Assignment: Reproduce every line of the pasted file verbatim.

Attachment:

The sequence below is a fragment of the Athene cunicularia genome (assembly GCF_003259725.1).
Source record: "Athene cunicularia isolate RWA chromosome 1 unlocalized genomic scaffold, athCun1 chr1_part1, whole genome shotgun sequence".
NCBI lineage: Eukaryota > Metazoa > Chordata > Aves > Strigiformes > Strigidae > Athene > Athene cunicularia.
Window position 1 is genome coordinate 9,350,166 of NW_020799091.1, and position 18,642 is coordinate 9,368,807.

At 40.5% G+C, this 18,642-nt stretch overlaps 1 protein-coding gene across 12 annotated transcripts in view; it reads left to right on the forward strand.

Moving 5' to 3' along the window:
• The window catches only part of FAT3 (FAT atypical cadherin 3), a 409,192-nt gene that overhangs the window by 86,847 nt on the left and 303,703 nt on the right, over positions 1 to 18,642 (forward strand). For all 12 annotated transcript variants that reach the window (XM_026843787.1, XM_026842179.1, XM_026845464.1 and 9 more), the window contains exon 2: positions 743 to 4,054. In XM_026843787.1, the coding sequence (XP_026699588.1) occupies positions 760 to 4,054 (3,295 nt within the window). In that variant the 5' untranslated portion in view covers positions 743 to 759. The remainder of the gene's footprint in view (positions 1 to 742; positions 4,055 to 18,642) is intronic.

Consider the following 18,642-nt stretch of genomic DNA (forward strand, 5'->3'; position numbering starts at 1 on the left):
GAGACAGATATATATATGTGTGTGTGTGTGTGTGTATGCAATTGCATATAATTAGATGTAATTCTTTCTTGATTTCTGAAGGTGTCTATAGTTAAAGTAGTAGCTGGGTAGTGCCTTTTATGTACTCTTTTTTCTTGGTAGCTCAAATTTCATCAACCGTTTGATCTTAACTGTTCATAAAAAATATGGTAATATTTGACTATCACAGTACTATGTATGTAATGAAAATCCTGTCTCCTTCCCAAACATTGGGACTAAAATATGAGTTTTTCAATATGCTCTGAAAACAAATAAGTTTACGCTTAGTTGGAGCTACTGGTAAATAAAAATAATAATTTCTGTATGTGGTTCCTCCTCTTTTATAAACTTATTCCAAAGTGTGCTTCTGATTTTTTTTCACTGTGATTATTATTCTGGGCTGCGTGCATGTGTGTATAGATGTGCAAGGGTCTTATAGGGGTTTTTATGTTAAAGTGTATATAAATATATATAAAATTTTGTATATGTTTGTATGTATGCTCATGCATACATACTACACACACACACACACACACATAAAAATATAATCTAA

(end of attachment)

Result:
The sequence below is a fragment of the Athene cunicularia genome (assembly GCF_003259725.1).
Source record: "Athene cunicularia isolate RWA chromosome 1 unlocalized genomic scaffold, athCun1 chr1_part1, whole genome shotgun sequence".
NCBI lineage: Eukaryota > Metazoa > Chordata > Aves > Strigiformes > Strigidae > Athene > Athene cunicularia.
Window position 1 is genome coordinate 9,350,166 of NW_020799091.1, and position 18,642 is coordinate 9,368,807.

At 40.5% G+C, this 18,642-nt stretch overlaps 1 protein-coding gene across 12 annotated transcripts in view; it reads left to right on the forward strand.

Moving 5' to 3' along the window:
• The window catches only part of FAT3 (FAT atypical cadherin 3), a 409,192-nt gene that overhangs the window by 86,847 nt on the left and 303,703 nt on the right, over positions 1 to 18,642 (forward strand). For all 12 annotated transcript variants that reach the window (XM_026843787.1, XM_026842179.1, XM_026845464.1 and 9 more), the window contains exon 2: positions 743 to 4,054. In XM_026843787.1, the coding sequence (XP_026699588.1) occupies positions 760 to 4,054 (3,295 nt within the window). In that variant the 5' untranslated portion in view covers positions 743 to 759. The remainder of the gene's footprint in view (positions 1 to 742; positions 4,055 to 18,642) is intronic.

Consider the following 18,642-nt stretch of genomic DNA (forward strand, 5'->3'; position numbering starts at 1 on the left):
GAGACAGATATATATATGTGTGTGTGTGTGTGTGTATGCAATTGCATATAATTAGATGTAATTCTTTCTTGATTTCTGAAGGTGTCTATAGTTAAAGTAGTAGCTGGGTAGTGCCTTTTATGTACTCTTTTTTCTTGGTAGCTCAAATTTCATCAACCGTTTGATCTTAACTGTTCATAAAAAATATGGTAATATTTGACTATCACAGTACTATGTATGTAATGAAAATCCTGTCTCCTTCCCAAACATTGGGACTAAAATATGAGTTTTTCAATATGCTCTGAAAACAAATAAGTTTACGCTTAGTTGGAGCTACTGGTAAATAAAAATAATAATTTCTGTATGTGGTTCCTCCTCTTTTATAAACTTATTCCAAAGTGTGCTTCTGATTTTTTTTCACTGTGATTATTATTCTGGGCTGCGTGCATGTGTGTATAGATGTGCAAGGGTCTTATAGGGGTTTTTATGTTAAAGTGTATATAAATATATATAAAATTTTGTATATGTTTGTATGTATGCTCATGCATACATACTACACACACACACACACACACATAAAAATATAATCTAA